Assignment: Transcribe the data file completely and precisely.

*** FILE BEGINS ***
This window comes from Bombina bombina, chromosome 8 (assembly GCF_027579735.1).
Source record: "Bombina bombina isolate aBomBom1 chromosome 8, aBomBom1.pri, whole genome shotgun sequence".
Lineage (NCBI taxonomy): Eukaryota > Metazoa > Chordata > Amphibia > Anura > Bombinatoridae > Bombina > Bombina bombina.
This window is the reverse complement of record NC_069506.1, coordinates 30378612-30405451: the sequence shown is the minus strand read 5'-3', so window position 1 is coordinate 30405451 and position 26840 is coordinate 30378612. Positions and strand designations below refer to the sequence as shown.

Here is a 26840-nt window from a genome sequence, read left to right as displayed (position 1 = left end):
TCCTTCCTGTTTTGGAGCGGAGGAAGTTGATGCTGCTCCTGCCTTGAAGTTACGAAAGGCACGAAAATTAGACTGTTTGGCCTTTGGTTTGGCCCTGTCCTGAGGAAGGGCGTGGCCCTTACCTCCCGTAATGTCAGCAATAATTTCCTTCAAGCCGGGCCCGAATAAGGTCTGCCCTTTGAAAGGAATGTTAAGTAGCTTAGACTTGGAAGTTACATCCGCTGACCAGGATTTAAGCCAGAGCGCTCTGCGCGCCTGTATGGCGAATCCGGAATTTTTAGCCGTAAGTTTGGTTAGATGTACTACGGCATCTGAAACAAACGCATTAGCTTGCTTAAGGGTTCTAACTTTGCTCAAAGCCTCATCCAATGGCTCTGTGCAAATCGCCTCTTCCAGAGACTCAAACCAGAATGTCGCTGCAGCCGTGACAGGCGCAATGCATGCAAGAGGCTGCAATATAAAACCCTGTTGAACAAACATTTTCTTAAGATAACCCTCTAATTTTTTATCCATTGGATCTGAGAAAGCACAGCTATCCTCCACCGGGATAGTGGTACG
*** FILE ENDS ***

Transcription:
This window comes from Bombina bombina, chromosome 8 (assembly GCF_027579735.1).
Source record: "Bombina bombina isolate aBomBom1 chromosome 8, aBomBom1.pri, whole genome shotgun sequence".
Lineage (NCBI taxonomy): Eukaryota > Metazoa > Chordata > Amphibia > Anura > Bombinatoridae > Bombina > Bombina bombina.
This window is the reverse complement of record NC_069506.1, coordinates 30378612-30405451: the sequence shown is the minus strand read 5'-3', so window position 1 is coordinate 30405451 and position 26840 is coordinate 30378612. Positions and strand designations below refer to the sequence as shown.

Here is a 26840-nt window from a genome sequence, read left to right as displayed (position 1 = left end):
TCCTTCCTGTTTTGGAGCGGAGGAAGTTGATGCTGCTCCTGCCTTGAAGTTACGAAAGGCACGAAAATTAGACTGTTTGGCCTTTGGTTTGGCCCTGTCCTGAGGAAGGGCGTGGCCCTTACCTCCCGTAATGTCAGCAATAATTTCCTTCAAGCCGGGCCCGAATAAGGTCTGCCCTTTGAAAGGAATGTTAAGTAGCTTAGACTTGGAAGTTACATCCGCTGACCAGGATTTAAGCCAGAGCGCTCTGCGCGCCTGTATGGCGAATCCGGAATTTTTAGCCGTAAGTTTGGTTAGATGTACTACGGCATCTGAAACAAACGCATTAGCTTGCTTAAGGGTTCTAACTTTGCTCAAAGCCTCATCCAATGGCTCTGTGCAAATCGCCTCTTCCAGAGACTCAAACCAGAATGTCGCTGCAGCCGTGACAGGCGCAATGCATGCAAGAGGCTGCAATATAAAACCCTGTTGAACAAACATTTTCTTAAGATAACCCTCTAATTTTTTATCCATTGGATCTGAGAAAGCACAGCTATCCTCCACCGGGATAGTGGTACG